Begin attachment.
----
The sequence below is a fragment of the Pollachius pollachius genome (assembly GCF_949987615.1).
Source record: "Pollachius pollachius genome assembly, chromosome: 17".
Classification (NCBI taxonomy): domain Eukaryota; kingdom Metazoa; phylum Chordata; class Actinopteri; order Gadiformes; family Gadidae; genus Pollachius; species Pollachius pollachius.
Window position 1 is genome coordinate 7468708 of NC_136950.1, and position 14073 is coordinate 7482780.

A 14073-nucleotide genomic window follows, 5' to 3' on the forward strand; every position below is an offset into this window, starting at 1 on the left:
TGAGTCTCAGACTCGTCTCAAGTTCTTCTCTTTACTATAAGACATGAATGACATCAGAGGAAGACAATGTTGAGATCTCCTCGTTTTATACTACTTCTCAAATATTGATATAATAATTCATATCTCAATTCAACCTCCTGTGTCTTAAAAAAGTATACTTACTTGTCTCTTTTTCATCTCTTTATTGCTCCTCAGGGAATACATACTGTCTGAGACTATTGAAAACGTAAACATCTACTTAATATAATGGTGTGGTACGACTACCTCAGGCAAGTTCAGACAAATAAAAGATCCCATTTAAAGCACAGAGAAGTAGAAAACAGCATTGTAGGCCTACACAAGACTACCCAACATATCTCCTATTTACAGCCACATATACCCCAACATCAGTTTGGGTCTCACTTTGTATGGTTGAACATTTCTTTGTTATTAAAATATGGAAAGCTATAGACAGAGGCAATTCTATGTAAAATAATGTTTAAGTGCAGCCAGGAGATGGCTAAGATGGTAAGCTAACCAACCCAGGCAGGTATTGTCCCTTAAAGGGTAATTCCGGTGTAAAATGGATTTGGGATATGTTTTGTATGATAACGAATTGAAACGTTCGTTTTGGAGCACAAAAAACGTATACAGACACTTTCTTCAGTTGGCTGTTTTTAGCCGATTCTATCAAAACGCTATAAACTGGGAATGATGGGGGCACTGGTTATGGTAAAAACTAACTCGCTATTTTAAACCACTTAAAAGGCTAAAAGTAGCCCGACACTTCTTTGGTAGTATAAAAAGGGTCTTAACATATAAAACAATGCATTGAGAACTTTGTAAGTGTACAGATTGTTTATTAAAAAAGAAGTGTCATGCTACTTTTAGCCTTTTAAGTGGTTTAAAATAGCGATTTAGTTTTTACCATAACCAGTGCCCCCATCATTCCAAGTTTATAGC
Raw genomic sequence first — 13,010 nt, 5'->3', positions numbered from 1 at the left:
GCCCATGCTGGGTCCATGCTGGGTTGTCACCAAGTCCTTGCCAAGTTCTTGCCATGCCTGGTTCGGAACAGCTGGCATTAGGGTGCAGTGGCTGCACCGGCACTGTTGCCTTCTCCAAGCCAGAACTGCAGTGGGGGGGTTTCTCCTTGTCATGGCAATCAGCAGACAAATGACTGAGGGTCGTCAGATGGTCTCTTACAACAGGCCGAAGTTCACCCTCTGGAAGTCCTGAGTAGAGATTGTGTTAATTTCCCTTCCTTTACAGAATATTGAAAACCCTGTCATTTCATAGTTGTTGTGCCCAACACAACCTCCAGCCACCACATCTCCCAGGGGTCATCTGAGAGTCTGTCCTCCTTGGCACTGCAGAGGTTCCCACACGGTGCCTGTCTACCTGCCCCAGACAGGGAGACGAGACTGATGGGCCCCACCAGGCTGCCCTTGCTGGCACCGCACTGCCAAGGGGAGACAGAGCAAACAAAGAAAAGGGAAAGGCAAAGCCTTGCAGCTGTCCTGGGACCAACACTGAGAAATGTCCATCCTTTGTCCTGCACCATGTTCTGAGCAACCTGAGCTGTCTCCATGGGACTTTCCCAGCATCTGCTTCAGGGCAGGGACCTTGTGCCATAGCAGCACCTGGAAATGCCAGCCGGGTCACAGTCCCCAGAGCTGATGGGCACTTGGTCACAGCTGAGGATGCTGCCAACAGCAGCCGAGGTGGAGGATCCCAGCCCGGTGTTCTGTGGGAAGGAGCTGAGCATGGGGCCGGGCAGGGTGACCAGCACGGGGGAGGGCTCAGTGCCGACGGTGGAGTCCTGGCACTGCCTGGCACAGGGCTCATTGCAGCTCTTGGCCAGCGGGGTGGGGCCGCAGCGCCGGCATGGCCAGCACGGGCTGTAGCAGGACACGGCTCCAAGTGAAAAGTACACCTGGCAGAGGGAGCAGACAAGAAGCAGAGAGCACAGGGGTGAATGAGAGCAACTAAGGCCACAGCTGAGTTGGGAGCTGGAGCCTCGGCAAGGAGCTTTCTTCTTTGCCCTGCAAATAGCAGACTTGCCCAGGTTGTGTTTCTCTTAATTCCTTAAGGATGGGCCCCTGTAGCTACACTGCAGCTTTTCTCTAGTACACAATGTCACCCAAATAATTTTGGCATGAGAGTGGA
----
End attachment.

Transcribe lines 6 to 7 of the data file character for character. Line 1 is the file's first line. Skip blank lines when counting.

TGAGTCTCAGACTCGTCTCAAGTTCTTCTCTTTACTATAAGACATGAATGACATCAGAGGAAGACAATGTTGAGATCTCCTCGTTTTATACTACTTCTCAAATATTGATATAATAATTCATATCTCAATTCAACCTCCTGTGTCTTAAAAAAGTATACTTACTTGTCTCTTTTTCATCTCTTTATTGCTCCTCAGGGAATACATACTGTCTGAGACTATTGAAAACGTAAACATCTACTTAATATAATGGTGTGGTACGACTACCTCAGGCAAGTTCAGACAAATAAAAGATCCCATTTAAAGCACAGAGAAGTAGAAAACAGCATTGTAGGCCTACACAAGACTACCCAACATATCTCCTATTTACAGCCACATATACCCCAACATCAGTTTGGGTCTCACTTTGTATGGTTGAACATTTCTTTGTTATTAAAATATGGAAAGCTATAGACAGAGGCAATTCTATGTAAAATAATGTTTAAGTGCAGCCAGGAGATGGCTAAGATGGTAAGCTAACCAACCCAGGCAGGTATTGTCCCTTAAAGGGTAATTCCGGTGTAAAATGGATTTGGGATATGTTTTGTATGATAACGAATTGAAACGTTCGTTTTGGAGCACAAAAAACGTATACAGACACTTTCTTCAGTTGGCTGTTTTTAGCCGATTCTATCAAAACGCTATAAACTGGGAATGATGGGGGCACTGGTTATGGTAAAAACTAACTCGCTATTTTAAACCACTTAAAAGGCTAAAAGTAGCCCGACACTTCTTTGGTAGTATAAAAAGGGTCTTAACATATAAAACAATGCATTGAGAACTTTGTAAGTGTACAGATTGTTTATTAAAAAAGAAGTGTCATGCTACTTTTAGCCTTTTAAGTGGTTTAAAATAGCGATTTAGTTTTTACCATAACCAGTGCCCCCATCATTCCAAGTTTATAGC
Raw genomic sequence first — 13,010 nt, 5'->3', positions numbered from 1 at the left: